One way your body provides information to you is through pain response. It’s an effective strategy though not a really enjoyable one. When your ears begin to feel the pain of a really loud megaphone next to you, you know damage is occurring and you can take steps to move further away or at least cover your ears.
But for about 8-10% of people, quiet sounds can be detected as painfully loud, in spite of their measured decibel level. Hearing specialists refer to this affliction as hyperacusis. It’s a fancy name for overly sensitive ears. There’s no cure for hyperacusis, but there are treatments that can help you get a handle on your symptoms.
Heightened sound sensitivity
Hyperacusis is a hypersensitivity to sound. Usually sounds within a specific frequency trigger episodes of hyperacusis for individuals who suffer from it. Normally, quiet noises sound loud. And noises that are loud seem a lot louder than they are.
nobody’s really sure what causes hyperacusis, although it’s frequently associated with tinnitus or other hearing problems (and, in some cases, neurological issues). With regards to symptoms, intensity, and treatment, there’s a noticeable degree of personal variability.
What’s a typical hyperacusis response?
In most cases, hyperacusis will look and feel something like this:
- The louder the sound is, the more powerful your response and pain will be.
- You will notice a specific sound, a sound that everybody else perceives as quiet, and that sound will sound exceptionally loud to you.
- You might also experience dizziness and difficulty keeping your balance.
- You may notice pain and buzzing in your ears (this pain and buzzing could last for days or weeks after you hear the original sound).
Treatments for hyperacusis
When your hyperacusis makes you sensitive to a wide range of frequencies, the world can be like a minefield. You never know when a pleasant night out will suddenly become an audio onslaught that will leave you with ringing ears and a three-day migraine.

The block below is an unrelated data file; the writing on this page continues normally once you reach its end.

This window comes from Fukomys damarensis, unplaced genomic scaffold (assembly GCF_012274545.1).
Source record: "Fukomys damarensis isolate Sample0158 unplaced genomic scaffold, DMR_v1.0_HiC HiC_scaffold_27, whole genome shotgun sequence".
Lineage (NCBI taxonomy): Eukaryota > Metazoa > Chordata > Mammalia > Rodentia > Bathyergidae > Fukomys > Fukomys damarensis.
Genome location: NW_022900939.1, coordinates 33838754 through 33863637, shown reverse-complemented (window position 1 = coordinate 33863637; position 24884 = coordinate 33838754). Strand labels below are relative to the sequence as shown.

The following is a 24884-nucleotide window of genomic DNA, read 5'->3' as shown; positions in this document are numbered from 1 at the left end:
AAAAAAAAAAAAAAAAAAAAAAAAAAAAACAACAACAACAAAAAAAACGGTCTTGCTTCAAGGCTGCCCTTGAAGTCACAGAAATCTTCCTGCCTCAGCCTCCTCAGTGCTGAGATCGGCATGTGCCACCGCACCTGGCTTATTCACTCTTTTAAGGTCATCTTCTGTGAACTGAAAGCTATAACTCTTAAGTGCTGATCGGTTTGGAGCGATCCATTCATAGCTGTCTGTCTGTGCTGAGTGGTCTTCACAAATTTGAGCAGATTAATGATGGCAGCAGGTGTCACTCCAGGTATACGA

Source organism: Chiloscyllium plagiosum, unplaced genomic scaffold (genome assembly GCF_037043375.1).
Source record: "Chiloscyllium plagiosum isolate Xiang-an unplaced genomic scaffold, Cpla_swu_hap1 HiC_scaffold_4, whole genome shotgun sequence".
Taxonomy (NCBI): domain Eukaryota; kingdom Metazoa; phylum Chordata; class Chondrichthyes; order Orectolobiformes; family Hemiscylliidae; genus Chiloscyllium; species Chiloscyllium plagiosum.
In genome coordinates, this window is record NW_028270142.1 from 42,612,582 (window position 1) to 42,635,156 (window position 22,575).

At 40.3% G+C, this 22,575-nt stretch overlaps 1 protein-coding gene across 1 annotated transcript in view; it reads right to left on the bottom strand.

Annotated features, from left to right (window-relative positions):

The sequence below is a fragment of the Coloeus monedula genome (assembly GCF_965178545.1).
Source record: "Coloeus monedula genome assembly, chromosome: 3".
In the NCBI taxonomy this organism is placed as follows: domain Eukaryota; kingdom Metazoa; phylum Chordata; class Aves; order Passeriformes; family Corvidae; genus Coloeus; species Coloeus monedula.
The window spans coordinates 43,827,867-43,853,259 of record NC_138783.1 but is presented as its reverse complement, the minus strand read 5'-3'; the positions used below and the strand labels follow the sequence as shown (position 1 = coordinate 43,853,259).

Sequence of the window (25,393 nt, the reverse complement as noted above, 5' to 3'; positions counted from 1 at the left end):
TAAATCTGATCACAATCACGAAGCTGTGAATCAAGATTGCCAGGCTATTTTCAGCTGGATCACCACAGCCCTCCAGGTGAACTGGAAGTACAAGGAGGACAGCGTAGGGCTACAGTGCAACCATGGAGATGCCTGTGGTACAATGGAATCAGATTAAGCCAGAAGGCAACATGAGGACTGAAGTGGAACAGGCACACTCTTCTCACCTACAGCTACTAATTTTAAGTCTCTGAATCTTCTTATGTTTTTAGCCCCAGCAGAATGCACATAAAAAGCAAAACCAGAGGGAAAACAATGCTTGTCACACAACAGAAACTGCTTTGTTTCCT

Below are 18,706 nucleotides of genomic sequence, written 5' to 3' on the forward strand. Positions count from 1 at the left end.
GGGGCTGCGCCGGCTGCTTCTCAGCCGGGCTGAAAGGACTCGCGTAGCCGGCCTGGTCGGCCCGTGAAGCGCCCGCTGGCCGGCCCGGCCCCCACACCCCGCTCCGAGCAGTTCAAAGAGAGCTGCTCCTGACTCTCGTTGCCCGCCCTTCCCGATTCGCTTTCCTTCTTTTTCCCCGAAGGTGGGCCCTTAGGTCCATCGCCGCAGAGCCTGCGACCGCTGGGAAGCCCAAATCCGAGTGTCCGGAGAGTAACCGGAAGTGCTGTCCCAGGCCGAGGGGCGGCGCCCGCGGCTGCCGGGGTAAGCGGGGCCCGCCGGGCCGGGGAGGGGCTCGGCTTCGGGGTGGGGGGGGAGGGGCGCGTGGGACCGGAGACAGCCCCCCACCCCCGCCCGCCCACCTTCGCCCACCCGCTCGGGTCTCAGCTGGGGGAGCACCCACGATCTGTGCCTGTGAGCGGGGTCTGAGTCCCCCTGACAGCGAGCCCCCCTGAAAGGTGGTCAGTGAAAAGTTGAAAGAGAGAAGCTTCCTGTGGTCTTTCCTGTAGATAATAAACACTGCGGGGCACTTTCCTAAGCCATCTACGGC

That’s why it’s so important to get treatment. There are a variety of treatments available depending on your specific situation and we can help you choose one that’s best for you. Here are some of the most common options:
One of the most commonly deployed treatments for hyperacusis is something called a masking device. This is a device that can cancel out specific wavelengths. So those offensive frequencies can be eliminated before they get to your ears. If you can’t hear the triggering sound, you won’t have a hyperacusis attack.
Earplugs are a less sophisticated play on the same basic approach: you can’t have a hyperacusis attack if you’re unable to hear… well, anything. It’s definitely a low-tech approach, and there are some disadvantages. There’s some research that suggests that, over the long run, the earplugs can throw your hearing ecosystem even further out of whack and make your hyperacusis worse. If you’re thinking about using earplugs, call us for a consultation.
An strategy, known as ear retraining therapy, is one of the most comprehensive hyperacusis treatments. You’ll try to change how you react to specific kinds of sounds by using physical therapy, emotional counseling, and a mix of devices. Training yourself to disregard sounds is the basic idea. This process depends on your commitment but usually has a positive success rate.
Approaches that are less common
There are also some less prevalent approaches for managing hyperacusis, like medications or ear tubes. These strategies are less commonly used, depending on the specialist and the person, because they have met with mixed success.
A big difference can come from treatment
Depending on how you experience your symptoms, which vary from person to person, a specialized treatment plan can be developed. Successfully treating hyperacusis depends on finding an approach that’s best for you.